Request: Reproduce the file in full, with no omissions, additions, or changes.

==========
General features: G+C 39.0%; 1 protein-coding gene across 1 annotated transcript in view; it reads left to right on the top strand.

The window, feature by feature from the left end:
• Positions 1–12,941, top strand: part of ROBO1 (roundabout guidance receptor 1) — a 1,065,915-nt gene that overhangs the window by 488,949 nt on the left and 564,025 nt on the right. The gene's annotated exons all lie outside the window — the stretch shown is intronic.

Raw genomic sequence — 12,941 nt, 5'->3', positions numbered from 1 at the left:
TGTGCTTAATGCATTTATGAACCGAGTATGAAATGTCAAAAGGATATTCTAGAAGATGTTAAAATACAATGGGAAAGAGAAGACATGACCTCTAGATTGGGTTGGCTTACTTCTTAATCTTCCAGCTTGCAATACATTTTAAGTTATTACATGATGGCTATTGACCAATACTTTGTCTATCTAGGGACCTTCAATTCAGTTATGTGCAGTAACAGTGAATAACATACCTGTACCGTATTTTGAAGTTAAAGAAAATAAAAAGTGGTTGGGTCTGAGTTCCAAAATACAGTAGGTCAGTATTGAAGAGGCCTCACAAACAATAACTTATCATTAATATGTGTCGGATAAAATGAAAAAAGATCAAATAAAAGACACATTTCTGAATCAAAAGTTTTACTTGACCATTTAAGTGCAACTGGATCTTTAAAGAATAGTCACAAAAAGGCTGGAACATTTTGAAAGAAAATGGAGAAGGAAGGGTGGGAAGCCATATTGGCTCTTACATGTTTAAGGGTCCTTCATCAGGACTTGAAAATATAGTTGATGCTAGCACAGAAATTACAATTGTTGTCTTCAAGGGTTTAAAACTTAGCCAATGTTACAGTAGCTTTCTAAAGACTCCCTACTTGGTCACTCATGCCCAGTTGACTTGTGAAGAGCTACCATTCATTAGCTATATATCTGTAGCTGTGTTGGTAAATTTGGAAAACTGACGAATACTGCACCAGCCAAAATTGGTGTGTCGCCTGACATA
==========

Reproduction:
General features: G+C 39.0%; 1 protein-coding gene across 1 annotated transcript in view; it reads left to right on the top strand.

The window, feature by feature from the left end:
• Positions 1–12,941, top strand: part of ROBO1 (roundabout guidance receptor 1) — a 1,065,915-nt gene that overhangs the window by 488,949 nt on the left and 564,025 nt on the right. The gene's annotated exons all lie outside the window — the stretch shown is intronic.

Raw genomic sequence — 12,941 nt, 5'->3', positions numbered from 1 at the left:
TGTGCTTAATGCATTTATGAACCGAGTATGAAATGTCAAAAGGATATTCTAGAAGATGTTAAAATACAATGGGAAAGAGAAGACATGACCTCTAGATTGGGTTGGCTTACTTCTTAATCTTCCAGCTTGCAATACATTTTAAGTTATTACATGATGGCTATTGACCAATACTTTGTCTATCTAGGGACCTTCAATTCAGTTATGTGCAGTAACAGTGAATAACATACCTGTACCGTATTTTGAAGTTAAAGAAAATAAAAAGTGGTTGGGTCTGAGTTCCAAAATACAGTAGGTCAGTATTGAAGAGGCCTCACAAACAATAACTTATCATTAATATGTGTCGGATAAAATGAAAAAAGATCAAATAAAAGACACATTTCTGAATCAAAAGTTTTACTTGACCATTTAAGTGCAACTGGATCTTTAAAGAATAGTCACAAAAAGGCTGGAACATTTTGAAAGAAAATGGAGAAGGAAGGGTGGGAAGCCATATTGGCTCTTACATGTTTAAGGGTCCTTCATCAGGACTTGAAAATATAGTTGATGCTAGCACAGAAATTACAATTGTTGTCTTCAAGGGTTTAAAACTTAGCCAATGTTACAGTAGCTTTCTAAAGACTCCCTACTTGGTCACTCATGCCCAGTTGACTTGTGAAGAGCTACCATTCATTAGCTATATATCTGTAGCTGTGTTGGTAAATTTGGAAAACTGACGAATACTGCACCAGCCAAAATTGGTGTGTCGCCTGACATA